Constantine V., surnamed Copronymos, during his long reign of thirty-four years (741-775), kept up his father’s policy with great ability, vigor and cruelty, against popular clamor, sedition and conspiracy. His character is very differently judged according to the doctrinal views of the writers. His enemies charge him with monstrous vices, heretical opinions, and the practice of magical arts; while the iconoclasts praise him highly for his virtues, and forty years after his death still prayed at his tomb. His administrative and military talents and successes against the Saracens, Bulgarians, and other enemies, as well as his despotism and cruelty (which he shares with other Byzantine emperors) are beyond dispute.

He called an iconoclastic council in Constantinople in 754, which was to be the seventh ecumenical, but was afterwards disowned as a pseudo-synod of heretics. It numbered three hundred and thirty subservient bishops under the presidency of Archbishop Theodosius of Ephesus (the son of a former emperor), and lasted six months (from Feb. 10th to Aug. 27th); but the patriarchs of Jerusalem, Antioch, and Alexandria, being under Moslem rule, could not attend, the see of Constantinople was vacant, and Pope Stephen III. disregarded the imperial summons. The council, appealing to the second commandment and other Scripture passages denouncing idolatry (Rom_1:23, Rom_1:25; Joh_4:24), and opinions of the Fathers (Epiphanius, Eusebius, Gregory Nazianzen, Chrysostom, etc.), condemned and forbade the public and private worship of sacred images on pain of deposition and excommunication, but (inconsistently) ordered at the same time that no one should deface or meddle with sacred vessels or vestments ornamented with figures, and formally declared its agreement with the six ecumenical councils, and the lawfulness of invoking the blessed Virgin and saints. It denounced all religious representations by painter or sculptor as presumptuous, pagan and idolatrous. Those who make pictures of the Saviour, who is God as well as man in one inseparable person, either limit the incomprehensible Godhead to the bounds of created flesh, or confound his two natures, like Eutyches, or separate them, like Nestorius, or deny his Godhead, like Arius; and those who worship such a picture are guilty of the same heresy and blasphemy. The eucharist alone is the proper image of Christ. A three-fold anathema was pronounced on the advocates of image-worship, even the great John of Damascus under the name of Mansur, who is called a traitor of Christ, an enemy of the empire, a teacher of impiety, and a perverter of the Scriptures. The acts of the Synod were destroyed except the decision (ὅρος) and a brief introduction, which are embodied and condemned in the acts of the second Nicene Council.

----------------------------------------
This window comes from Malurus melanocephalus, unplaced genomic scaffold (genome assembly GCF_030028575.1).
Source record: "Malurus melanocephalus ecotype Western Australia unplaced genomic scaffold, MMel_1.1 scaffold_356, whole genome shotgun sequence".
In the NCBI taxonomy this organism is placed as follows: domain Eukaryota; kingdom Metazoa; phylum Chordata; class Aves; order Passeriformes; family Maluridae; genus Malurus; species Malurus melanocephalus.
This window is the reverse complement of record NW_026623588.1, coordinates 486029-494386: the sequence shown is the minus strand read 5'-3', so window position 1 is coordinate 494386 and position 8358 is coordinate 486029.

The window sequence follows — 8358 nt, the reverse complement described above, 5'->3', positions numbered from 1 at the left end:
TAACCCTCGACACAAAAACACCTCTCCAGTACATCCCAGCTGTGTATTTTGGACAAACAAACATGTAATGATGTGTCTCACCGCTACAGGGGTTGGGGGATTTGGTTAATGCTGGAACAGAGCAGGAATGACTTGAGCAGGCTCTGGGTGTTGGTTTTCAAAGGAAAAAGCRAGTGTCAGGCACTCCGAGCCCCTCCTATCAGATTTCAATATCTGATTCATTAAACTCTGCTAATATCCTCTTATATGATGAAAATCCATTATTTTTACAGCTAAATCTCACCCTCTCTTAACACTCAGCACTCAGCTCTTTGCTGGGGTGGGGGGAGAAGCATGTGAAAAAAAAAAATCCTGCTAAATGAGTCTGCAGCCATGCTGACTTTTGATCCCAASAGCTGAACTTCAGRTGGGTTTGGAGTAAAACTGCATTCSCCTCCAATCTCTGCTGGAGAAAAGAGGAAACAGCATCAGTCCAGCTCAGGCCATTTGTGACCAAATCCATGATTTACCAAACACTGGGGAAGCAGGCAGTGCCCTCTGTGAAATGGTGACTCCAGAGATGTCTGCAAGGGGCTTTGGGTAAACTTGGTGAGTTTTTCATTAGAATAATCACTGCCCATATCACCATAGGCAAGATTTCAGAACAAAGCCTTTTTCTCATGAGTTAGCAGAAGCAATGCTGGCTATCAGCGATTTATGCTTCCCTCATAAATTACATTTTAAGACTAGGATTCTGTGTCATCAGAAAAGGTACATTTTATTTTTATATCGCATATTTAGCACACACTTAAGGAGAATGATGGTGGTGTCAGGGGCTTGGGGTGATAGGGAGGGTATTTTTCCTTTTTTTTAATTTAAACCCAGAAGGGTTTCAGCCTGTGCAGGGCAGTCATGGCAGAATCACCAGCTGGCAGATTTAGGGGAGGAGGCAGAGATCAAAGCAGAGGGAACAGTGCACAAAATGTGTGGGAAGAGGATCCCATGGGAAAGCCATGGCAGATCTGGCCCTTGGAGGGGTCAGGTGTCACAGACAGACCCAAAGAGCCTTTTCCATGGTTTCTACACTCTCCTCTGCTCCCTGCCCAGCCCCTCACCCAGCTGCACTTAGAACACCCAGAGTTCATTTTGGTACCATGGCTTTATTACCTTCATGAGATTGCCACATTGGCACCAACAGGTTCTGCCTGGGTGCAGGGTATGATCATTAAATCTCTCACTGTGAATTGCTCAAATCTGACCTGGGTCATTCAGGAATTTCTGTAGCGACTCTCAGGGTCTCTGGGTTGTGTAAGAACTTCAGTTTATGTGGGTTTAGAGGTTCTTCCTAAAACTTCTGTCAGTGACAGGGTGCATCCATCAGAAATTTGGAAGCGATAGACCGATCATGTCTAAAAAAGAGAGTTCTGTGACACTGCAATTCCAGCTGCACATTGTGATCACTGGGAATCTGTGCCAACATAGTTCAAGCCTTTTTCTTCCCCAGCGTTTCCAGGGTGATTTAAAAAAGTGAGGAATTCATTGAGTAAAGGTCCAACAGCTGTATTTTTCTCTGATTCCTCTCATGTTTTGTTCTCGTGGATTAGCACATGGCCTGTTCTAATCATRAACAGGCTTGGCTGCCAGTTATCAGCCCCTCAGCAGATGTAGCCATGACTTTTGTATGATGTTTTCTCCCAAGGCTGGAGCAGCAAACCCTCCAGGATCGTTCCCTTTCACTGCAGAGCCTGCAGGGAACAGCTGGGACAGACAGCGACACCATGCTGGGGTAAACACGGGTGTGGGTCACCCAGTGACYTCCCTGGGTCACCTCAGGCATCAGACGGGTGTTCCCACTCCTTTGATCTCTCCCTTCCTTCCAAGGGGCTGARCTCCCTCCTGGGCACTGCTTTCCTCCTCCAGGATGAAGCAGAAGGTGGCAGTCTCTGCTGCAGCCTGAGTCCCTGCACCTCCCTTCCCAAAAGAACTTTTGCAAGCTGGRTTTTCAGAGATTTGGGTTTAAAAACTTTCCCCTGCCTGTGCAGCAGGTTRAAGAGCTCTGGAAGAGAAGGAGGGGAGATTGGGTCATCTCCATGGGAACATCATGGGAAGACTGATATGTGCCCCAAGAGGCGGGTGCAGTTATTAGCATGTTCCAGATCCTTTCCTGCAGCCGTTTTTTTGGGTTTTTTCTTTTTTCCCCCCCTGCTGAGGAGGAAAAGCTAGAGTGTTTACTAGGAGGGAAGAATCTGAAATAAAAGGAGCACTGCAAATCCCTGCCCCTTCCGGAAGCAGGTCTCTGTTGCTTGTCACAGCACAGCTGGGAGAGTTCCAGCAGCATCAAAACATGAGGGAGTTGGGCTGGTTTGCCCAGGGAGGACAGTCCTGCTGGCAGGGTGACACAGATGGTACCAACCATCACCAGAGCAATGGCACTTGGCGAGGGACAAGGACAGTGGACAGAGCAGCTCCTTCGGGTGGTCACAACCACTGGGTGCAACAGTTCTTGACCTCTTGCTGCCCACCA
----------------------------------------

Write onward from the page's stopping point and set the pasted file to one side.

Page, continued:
The emperor carried out the decree with great rigor as far as his power extended. The sacred images were ruthlessly destroyed and replaced by white-wash or pictures of trees, birds, and animals. The bishops and clergy submitted; but the monks who manufactured the pictures, denounced the emperor as a second Mohammed and heresiarch, and all the iconoclasts as heretics, atheists and blasphemers, and were subjected to imprisonment, flagellation, mutilation, and all sorts of indignities, even death. The principal martyrs of images during this reign (from 761-775) are Petrus Kalabites (i.e. the inhabitant of a hut, καλύβη), Johannes, Abbot of Monagria, and Stephanus, Abbot of Auxentius, opposite Constantinople (called “the new Stephanus,” to distinguish him from the proto-martyr). The emperor made even an attempt to abolish the convents.


102. The Restoration of Image-Worship by the Seventh Ecumenical Council, 787

Leo IV., called Chazarus (775-780), kept up the laws against images, though with more moderation. But his wife Irene of Athens, distinguished for beauty, talent, ambition and intrigue, was at heart devoted to image-worship, and after his death and during the minority of her son Constantine VI. Porphyrogenitus, labored with shrewdness and perseverance for its restoration (780-802). At first she proclaimed toleration to both parties, which she afterwards denied to the iconoclasts. She raised the persecuted monks to the highest dignities, and her secretary, Tarasius, to the patriarchal throne of Constantinople, with the consent of Pope Hadrian, who was willing to overlook the irregularity of the sudden election of a layman in prospect of his services to orthodoxy. She removed the iconoclastic imperial guard, and replaced it by one friendly to her views.

But the crowning measure was an ecumenical council, which alone could set aside the authority of the iconoclastic council of 754. Her first attempt to hold such a council at Constantinople in 786 completely failed. The second attempt, owing to more careful preparations, succeeded.